(c) For node which is a gateway, it will check its Gateway Node Table whether there is a entry for this broadcasting CH node, if yes, no action needed; else, send Join Cluster Request to it and put its address into Gateway Node Table after receiving acknowledgement from it. Gateway nodes have two tables, one is Gateway Node Table which contains cluster head address which it connect directly, another is Joint Gateway Table, which contains address of the CH nodes which can be reached by 2 hops and also the nodes which help to reach these CHs which are called Joint Gateway. To generate this table, gateway nodes need send Joint Gateway Message to their neighbours; neighbours will reply if their CH node is different. The replied neighbours will become joint gateway. After joining a cluster, nodes can use Blocking-ERS to find out destination node then:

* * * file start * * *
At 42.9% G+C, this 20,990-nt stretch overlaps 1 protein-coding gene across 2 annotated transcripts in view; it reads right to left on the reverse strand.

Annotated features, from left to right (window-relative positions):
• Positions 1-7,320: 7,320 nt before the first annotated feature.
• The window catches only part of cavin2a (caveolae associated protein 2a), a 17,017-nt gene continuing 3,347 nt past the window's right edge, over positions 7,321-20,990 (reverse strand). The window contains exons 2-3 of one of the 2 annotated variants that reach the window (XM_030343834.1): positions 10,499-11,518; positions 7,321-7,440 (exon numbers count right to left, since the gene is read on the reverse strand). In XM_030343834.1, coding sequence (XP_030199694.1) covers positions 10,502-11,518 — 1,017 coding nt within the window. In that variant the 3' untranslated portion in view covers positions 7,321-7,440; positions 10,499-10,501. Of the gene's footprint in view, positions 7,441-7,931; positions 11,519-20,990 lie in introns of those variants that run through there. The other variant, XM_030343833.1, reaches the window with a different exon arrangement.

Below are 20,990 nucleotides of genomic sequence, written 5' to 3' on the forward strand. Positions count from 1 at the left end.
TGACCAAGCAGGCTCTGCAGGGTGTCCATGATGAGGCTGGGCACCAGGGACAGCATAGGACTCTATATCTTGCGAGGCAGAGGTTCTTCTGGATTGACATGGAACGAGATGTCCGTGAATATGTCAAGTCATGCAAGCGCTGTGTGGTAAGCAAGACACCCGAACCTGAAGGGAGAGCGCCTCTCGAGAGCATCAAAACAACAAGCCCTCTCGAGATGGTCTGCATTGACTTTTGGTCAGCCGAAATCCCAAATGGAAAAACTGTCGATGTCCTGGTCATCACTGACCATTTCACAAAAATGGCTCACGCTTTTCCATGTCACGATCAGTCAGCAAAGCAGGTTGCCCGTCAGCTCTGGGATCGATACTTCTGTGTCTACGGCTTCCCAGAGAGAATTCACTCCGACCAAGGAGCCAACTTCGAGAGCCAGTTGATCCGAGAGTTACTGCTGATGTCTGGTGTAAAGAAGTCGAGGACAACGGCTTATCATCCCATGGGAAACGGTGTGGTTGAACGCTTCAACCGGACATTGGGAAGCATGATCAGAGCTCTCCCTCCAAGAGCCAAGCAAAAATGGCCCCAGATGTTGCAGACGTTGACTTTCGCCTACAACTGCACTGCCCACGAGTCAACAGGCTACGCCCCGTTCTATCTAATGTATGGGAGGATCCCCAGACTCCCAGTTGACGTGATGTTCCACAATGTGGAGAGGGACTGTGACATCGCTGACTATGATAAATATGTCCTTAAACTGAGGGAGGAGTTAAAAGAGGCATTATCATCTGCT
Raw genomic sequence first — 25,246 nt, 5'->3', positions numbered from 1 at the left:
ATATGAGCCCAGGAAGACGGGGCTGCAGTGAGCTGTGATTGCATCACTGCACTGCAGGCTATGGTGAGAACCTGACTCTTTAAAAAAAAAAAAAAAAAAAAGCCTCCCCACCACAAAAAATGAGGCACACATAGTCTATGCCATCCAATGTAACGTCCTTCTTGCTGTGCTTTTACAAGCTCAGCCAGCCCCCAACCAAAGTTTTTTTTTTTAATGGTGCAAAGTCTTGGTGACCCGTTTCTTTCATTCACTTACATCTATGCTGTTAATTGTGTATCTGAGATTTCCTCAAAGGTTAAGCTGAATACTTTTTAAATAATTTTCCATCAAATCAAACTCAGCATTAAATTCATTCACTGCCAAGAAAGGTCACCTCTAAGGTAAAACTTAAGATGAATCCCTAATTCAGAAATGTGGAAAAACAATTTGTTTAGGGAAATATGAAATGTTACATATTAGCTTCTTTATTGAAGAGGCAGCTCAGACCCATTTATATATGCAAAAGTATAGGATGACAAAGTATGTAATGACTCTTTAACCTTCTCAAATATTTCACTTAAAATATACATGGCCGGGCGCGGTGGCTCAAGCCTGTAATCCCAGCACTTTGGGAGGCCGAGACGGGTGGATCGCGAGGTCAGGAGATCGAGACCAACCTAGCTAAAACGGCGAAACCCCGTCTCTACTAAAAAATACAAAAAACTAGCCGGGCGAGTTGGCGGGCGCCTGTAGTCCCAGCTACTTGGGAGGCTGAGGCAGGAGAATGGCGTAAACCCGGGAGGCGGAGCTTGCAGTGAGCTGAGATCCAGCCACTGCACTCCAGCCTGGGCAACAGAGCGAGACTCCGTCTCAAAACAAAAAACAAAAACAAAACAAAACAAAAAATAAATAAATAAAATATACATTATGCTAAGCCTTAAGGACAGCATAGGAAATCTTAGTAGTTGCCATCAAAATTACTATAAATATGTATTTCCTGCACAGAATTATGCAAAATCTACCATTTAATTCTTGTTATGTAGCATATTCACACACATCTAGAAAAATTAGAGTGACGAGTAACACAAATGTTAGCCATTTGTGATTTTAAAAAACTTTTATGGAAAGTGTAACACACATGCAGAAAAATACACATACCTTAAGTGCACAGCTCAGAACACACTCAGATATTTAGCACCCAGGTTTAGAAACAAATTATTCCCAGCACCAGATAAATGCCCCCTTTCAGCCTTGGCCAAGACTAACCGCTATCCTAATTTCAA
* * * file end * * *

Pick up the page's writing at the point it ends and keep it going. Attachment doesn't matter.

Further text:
If the issuer of RREQ is an ordinary cluster member, first it will check whether destination is among its neighbours through sending RREQ which Time To Live (TTL) is 1, if yes, route is found, else Blocking-ERS is used. The node set a fast forward flag in RREQ and sends RREQ to its CH, the CH will check its route table, if no fresh route is found, it will forward RREQ to its gateway nodes. Gateway nodes will forward RREQ to neighbour CHs or joint gateways. If route can't be found before timeout, AODV route discovery mechanism is used then.